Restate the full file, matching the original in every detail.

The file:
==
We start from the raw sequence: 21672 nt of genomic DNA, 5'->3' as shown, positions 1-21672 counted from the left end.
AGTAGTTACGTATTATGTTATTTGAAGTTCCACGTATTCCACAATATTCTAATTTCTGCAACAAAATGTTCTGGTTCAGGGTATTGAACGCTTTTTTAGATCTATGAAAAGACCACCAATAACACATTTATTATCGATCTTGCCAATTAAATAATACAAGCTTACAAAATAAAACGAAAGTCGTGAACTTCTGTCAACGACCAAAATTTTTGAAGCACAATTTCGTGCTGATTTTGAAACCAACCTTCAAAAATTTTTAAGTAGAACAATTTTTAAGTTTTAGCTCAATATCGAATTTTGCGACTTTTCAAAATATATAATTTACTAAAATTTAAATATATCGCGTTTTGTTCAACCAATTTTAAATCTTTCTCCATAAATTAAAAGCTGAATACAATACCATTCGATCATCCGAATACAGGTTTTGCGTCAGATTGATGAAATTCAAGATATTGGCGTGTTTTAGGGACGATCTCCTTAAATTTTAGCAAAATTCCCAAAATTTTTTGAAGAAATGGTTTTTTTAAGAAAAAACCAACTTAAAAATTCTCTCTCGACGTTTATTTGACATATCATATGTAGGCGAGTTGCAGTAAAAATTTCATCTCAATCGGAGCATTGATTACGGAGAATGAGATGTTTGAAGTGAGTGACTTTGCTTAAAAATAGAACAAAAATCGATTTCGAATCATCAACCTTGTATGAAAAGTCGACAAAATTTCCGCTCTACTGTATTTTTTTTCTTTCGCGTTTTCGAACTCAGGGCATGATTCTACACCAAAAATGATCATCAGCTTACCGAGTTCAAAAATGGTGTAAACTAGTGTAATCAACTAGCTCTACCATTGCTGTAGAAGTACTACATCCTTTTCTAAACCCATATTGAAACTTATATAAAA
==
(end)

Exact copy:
We start from the raw sequence: 21672 nt of genomic DNA, 5'->3' as shown, positions 1-21672 counted from the left end.
AGTAGTTACGTATTATGTTATTTGAAGTTCCACGTATTCCACAATATTCTAATTTCTGCAACAAAATGTTCTGGTTCAGGGTATTGAACGCTTTTTTAGATCTATGAAAAGACCACCAATAACACATTTATTATCGATCTTGCCAATTAAATAATACAAGCTTACAAAATAAAACGAAAGTCGTGAACTTCTGTCAACGACCAAAATTTTTGAAGCACAATTTCGTGCTGATTTTGAAACCAACCTTCAAAAATTTTTAAGTAGAACAATTTTTAAGTTTTAGCTCAATATCGAATTTTGCGACTTTTCAAAATATATAATTTACTAAAATTTAAATATATCGCGTTTTGTTCAACCAATTTTAAATCTTTCTCCATAAATTAAAAGCTGAATACAATACCATTCGATCATCCGAATACAGGTTTTGCGTCAGATTGATGAAATTCAAGATATTGGCGTGTTTTAGGGACGATCTCCTTAAATTTTAGCAAAATTCCCAAAATTTTTTGAAGAAATGGTTTTTTTAAGAAAAAACCAACTTAAAAATTCTCTCTCGACGTTTATTTGACATATCATATGTAGGCGAGTTGCAGTAAAAATTTCATCTCAATCGGAGCATTGATTACGGAGAATGAGATGTTTGAAGTGAGTGACTTTGCTTAAAAATAGAACAAAAATCGATTTCGAATCATCAACCTTGTATGAAAAGTCGACAAAATTTCCGCTCTACTGTATTTTTTTTCTTTCGCGTTTTCGAACTCAGGGCATGATTCTACACCAAAAATGATCATCAGCTTACCGAGTTCAAAAATGGTGTAAACTAGTGTAATCAACTAGCTCTACCATTGCTGTAGAAGTACTACATCCTTTTCTAAACCCATATTGAAACTTATATAAAA